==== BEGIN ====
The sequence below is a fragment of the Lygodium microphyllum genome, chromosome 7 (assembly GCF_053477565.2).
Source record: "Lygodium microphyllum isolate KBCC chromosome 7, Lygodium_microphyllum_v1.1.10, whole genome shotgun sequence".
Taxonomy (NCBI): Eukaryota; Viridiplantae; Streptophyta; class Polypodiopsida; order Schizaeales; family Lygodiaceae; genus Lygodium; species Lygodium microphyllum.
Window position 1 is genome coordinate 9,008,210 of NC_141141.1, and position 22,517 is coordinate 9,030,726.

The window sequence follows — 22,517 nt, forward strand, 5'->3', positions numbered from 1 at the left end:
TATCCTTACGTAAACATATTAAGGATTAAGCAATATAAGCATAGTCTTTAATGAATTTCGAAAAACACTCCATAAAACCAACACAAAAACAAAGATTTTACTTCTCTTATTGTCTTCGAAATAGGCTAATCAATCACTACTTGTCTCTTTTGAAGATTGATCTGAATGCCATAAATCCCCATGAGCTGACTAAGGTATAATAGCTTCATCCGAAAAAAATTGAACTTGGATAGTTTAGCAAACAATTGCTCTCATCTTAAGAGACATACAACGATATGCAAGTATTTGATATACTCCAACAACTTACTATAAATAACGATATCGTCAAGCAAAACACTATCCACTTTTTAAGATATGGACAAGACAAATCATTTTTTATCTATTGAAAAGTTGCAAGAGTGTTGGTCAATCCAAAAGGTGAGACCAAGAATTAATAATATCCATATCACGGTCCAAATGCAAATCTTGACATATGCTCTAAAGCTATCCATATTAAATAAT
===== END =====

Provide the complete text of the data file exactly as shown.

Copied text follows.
The sequence below is a fragment of the Lygodium microphyllum genome, chromosome 7 (assembly GCF_053477565.2).
Source record: "Lygodium microphyllum isolate KBCC chromosome 7, Lygodium_microphyllum_v1.1.10, whole genome shotgun sequence".
Taxonomy (NCBI): Eukaryota; Viridiplantae; Streptophyta; class Polypodiopsida; order Schizaeales; family Lygodiaceae; genus Lygodium; species Lygodium microphyllum.
Window position 1 is genome coordinate 9,008,210 of NC_141141.1, and position 22,517 is coordinate 9,030,726.

The window sequence follows — 22,517 nt, forward strand, 5'->3', positions numbered from 1 at the left end:
TATCCTTACGTAAACATATTAAGGATTAAGCAATATAAGCATAGTCTTTAATGAATTTCGAAAAACACTCCATAAAACCAACACAAAAACAAAGATTTTACTTCTCTTATTGTCTTCGAAATAGGCTAATCAATCACTACTTGTCTCTTTTGAAGATTGATCTGAATGCCATAAATCCCCATGAGCTGACTAAGGTATAATAGCTTCATCCGAAAAAAATTGAACTTGGATAGTTTAGCAAACAATTGCTCTCATCTTAAGAGACATACAACGATATGCAAGTATTTGATATACTCCAACAACTTACTATAAATAACGATATCGTCAAGCAAAACACTATCCACTTTTTAAGATATGGACAAGACAAATCATTTTTTATCTATTGAAAAGTTGCAAGAGTGTTGGTCAATCCAAAAGGTGAGACCAAGAATTAATAATATCCATATCACGGTCCAAATGCAAATCTTGACATATGCTCTAAAGCTATCCATATTAAATAAT